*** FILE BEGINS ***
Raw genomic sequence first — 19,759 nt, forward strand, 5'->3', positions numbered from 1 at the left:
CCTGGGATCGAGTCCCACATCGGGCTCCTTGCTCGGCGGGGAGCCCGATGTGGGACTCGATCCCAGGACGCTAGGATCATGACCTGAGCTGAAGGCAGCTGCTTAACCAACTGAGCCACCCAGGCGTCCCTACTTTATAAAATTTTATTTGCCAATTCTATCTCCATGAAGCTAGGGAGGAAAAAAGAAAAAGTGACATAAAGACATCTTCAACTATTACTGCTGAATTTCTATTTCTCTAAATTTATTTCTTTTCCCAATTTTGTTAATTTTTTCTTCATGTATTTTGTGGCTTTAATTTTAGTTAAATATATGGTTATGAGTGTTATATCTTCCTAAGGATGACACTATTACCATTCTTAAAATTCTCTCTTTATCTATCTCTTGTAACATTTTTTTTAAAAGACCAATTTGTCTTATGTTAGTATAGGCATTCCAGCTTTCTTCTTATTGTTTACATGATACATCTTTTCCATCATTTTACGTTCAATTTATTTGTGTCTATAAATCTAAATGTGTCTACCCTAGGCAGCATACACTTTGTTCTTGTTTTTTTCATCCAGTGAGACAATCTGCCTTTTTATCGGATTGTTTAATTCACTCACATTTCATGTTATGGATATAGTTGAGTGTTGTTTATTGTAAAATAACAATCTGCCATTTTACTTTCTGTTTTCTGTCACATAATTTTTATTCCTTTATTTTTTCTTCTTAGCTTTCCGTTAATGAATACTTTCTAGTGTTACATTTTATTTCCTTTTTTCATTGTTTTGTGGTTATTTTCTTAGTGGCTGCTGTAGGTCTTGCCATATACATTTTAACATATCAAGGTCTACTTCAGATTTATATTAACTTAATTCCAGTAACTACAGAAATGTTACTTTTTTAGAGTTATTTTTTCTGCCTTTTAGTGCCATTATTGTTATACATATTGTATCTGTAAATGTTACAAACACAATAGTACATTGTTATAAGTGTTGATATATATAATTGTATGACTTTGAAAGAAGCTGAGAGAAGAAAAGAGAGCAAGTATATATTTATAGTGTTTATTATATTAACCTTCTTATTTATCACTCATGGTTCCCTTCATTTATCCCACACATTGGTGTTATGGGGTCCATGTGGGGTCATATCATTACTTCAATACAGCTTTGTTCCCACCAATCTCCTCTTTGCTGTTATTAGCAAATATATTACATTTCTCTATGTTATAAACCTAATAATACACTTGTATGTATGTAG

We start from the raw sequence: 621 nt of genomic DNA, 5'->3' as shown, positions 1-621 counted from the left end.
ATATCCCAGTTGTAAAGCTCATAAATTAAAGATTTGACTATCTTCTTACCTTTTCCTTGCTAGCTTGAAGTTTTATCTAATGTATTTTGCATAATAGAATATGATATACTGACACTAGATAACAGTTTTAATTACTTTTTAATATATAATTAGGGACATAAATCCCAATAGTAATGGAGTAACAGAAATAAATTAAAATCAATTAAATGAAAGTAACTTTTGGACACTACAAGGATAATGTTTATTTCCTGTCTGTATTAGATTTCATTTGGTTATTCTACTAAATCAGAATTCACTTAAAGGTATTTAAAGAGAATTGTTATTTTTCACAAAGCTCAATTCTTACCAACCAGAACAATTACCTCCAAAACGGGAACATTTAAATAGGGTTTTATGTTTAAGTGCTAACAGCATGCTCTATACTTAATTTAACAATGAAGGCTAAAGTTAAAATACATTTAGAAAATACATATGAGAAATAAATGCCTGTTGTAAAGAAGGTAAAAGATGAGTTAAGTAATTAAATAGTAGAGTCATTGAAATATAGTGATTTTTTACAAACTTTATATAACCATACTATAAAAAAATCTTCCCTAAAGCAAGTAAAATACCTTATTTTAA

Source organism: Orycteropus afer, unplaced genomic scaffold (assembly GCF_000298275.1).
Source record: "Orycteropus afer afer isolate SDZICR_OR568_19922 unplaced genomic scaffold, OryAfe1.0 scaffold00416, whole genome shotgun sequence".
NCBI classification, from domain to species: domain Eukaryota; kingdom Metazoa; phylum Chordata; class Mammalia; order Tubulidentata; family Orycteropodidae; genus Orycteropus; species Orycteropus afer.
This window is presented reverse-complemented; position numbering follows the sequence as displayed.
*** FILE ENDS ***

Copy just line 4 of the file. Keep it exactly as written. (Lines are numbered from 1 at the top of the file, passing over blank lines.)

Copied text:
ATATCCCAGTTGTAAAGCTCATAAATTAAAGATTTGACTATCTTCTTACCTTTTCCTTGCTAGCTTGAAGTTTTATCTAATGTATTTTGCATAATAGAATATGATATACTGACACTAGATAACAGTTTTAATTACTTTTTAATATATAATTAGGGACATAAATCCCAATAGTAATGGAGTAACAGAAATAAATTAAAATCAATTAAATGAAAGTAACTTTTGGACACTACAAGGATAATGTTTATTTCCTGTCTGTATTAGATTTCATTTGGTTATTCTACTAAATCAGAATTCACTTAAAGGTATTTAAAGAGAATTGTTATTTTTCACAAAGCTCAATTCTTACCAACCAGAACAATTACCTCCAAAACGGGAACATTTAAATAGGGTTTTATGTTTAAGTGCTAACAGCATGCTCTATACTTAATTTAACAATGAAGGCTAAAGTTAAAATACATTTAGAAAATACATATGAGAAATAAATGCCTGTTGTAAAGAAGGTAAAAGATGAGTTAAGTAATTAAATAGTAGAGTCATTGAAATATAGTGATTTTTTACAAACTTTATATAACCATACTATAAAAAAATCTTCCCTAAAGCAAGTAAAATACCTTATTTTAA